This year we’re incorporating some fresh ideas and a new format, so please circle the date on your calendar … Friday, December 5th. Please plan to join us and invite friends & family!
At our first planning meeting, several parent volunteers and many of our staff worked on establishing some committees and we look forward to unveiling the details of this event soon! The proceeds from this year’s A Magical Christmas will be donated to the United Way and the numerous worthwhile charities under its community umbrella.
In addition to the many in-class lessons and learning opportunities the children have participated in, our elementary students have enjoyed field trips to the African Lion Safari and Crawford Lake on the Niagara Escarpment to study fresh water resources/ecology and First Nation history at the Iroquois village and longhouse. Next week, our senior students will experience Group Of Seven art and the works of Tom Thomson as well as the extensive Inuit/First Nation collection at the beautiful McMichael Gallery in Kleinburg. Truly one of our country’s greatest cultural destinations, the McMichael Gallery is a Canadian treasure. If you are interested in joining us for this trip (Wed. Oct 29th), you’d be most welcome to come along. The McMichael collection is world class and if you haven’t seen it… please consider joining our group! Pls. call the office if interested.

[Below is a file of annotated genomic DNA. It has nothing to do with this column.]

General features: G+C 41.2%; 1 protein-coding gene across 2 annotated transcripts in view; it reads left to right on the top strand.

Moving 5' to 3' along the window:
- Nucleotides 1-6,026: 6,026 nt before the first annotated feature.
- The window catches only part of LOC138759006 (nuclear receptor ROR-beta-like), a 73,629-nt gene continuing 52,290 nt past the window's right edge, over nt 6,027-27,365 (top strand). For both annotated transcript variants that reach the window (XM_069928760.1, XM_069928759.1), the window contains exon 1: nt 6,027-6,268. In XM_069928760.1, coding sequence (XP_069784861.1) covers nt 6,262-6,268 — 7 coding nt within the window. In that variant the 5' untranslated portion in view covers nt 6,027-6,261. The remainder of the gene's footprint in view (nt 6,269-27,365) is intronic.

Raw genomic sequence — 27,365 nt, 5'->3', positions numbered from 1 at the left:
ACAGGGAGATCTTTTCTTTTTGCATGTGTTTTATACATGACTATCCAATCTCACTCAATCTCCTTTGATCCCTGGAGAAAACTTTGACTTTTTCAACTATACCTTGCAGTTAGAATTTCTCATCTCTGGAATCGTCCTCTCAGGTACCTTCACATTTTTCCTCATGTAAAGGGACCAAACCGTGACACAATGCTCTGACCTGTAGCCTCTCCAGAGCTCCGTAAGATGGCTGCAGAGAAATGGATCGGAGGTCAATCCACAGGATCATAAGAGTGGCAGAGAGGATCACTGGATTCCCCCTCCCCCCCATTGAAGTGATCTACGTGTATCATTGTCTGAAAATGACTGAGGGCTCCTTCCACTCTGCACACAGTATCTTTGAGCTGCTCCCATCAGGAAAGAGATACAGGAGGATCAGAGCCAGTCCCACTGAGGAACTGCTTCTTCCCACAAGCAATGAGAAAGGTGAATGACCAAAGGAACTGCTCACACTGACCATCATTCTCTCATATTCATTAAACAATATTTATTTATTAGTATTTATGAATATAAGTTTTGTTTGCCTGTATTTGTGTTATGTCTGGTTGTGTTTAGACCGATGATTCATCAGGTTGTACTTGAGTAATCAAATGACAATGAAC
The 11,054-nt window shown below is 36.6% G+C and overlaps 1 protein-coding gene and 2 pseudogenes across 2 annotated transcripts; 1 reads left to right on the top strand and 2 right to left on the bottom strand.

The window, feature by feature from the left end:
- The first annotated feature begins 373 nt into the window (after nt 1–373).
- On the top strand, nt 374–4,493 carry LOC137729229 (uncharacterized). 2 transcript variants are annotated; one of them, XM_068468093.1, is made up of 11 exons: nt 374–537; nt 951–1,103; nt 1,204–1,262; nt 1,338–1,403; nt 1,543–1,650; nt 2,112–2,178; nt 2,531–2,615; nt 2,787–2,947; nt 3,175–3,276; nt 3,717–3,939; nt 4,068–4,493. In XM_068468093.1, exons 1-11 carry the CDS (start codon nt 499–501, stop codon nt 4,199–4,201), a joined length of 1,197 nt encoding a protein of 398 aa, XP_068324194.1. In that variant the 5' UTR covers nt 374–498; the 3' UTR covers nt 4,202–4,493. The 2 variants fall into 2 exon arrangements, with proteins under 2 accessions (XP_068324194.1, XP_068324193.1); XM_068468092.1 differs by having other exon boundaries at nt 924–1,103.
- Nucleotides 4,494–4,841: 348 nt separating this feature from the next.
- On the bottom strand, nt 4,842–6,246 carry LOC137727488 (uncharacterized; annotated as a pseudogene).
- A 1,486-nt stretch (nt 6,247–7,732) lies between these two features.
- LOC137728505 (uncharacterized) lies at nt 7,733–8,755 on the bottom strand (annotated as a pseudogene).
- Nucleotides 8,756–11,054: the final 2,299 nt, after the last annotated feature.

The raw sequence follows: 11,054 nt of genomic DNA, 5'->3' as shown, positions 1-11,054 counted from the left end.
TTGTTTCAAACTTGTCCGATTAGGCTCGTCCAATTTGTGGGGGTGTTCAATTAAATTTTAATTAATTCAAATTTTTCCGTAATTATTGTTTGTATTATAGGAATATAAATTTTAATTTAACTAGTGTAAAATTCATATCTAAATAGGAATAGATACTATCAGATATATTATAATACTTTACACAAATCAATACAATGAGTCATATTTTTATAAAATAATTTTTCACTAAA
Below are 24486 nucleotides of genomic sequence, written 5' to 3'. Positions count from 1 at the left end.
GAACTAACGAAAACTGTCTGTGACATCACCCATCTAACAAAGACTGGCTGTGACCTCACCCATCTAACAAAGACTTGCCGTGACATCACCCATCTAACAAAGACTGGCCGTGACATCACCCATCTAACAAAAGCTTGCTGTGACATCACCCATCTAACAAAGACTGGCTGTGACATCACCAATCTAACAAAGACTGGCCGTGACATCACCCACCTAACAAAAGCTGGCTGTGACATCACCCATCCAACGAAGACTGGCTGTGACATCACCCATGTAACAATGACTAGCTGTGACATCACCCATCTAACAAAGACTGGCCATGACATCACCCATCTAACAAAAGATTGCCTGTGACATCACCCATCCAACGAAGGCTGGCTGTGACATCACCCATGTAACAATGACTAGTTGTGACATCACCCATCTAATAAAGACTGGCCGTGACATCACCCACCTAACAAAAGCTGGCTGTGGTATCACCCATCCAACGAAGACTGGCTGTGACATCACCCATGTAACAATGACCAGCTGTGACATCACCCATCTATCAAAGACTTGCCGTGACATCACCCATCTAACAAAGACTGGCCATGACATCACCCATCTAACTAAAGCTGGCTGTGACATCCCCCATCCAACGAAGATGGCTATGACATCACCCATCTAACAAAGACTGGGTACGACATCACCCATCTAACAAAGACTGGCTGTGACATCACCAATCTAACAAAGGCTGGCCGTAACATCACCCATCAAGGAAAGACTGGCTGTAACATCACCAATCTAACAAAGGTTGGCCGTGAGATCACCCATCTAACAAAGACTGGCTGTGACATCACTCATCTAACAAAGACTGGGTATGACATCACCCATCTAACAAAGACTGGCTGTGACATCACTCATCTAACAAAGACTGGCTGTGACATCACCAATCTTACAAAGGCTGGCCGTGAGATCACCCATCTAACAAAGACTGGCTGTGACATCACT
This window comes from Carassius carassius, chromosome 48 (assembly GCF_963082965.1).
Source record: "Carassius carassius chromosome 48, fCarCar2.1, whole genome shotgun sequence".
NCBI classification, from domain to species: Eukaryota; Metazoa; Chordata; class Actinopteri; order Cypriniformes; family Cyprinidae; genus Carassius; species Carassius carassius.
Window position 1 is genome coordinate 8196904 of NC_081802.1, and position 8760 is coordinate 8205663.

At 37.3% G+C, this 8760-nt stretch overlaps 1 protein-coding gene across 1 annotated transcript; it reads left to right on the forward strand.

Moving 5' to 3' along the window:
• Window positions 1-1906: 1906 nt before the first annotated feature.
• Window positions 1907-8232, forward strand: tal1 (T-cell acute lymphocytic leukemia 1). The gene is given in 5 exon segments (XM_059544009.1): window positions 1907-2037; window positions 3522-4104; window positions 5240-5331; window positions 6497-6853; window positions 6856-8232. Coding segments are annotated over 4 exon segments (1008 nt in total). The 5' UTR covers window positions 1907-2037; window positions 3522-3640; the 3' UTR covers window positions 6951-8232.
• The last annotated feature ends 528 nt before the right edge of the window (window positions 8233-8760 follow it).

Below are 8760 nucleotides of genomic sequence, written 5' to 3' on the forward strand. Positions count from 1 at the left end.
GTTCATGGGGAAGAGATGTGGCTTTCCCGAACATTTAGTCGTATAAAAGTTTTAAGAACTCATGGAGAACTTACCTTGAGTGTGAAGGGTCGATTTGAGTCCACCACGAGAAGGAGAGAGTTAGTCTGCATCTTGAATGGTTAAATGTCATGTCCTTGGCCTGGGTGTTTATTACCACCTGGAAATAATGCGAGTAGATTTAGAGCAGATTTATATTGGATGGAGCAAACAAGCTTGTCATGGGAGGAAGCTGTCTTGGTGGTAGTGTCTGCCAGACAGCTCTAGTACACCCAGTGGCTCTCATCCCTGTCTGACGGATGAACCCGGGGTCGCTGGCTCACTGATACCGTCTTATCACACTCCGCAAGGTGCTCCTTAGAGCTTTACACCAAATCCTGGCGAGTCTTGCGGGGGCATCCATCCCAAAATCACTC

This year we have initiated a highly focused and ambitious art study component throughout the school. Led by Mrs. Shipton, we are expanding our art program by developing new opportunities and innovative extensions to our curriculum.
Some activities will include gallery visits, guest speakers and exhibitions of student art both on and off our campus. You may recall our ‘Celebration Of Art & Biodiversity’ evening held at Dearcoft last May. This event featured catered food and drink, music and beautiful works of art inspired by nature and the biodiversity on our campus. Assisting us last year was Dearcroft dad and local artist, Bert Jackson. Actively involved in Oakville’s art community, Bert is a painter, sculptor, tattoo artist and graphic designer. During a number of workshops over the course of the year, he helped our senior students create wonderful 3-D models and sculptures that drew rave reviews. Totally engaging the enthusiasm and creativity of our students, Bert has become an… ‘artist in residence’, of sorts here at Dearcroft!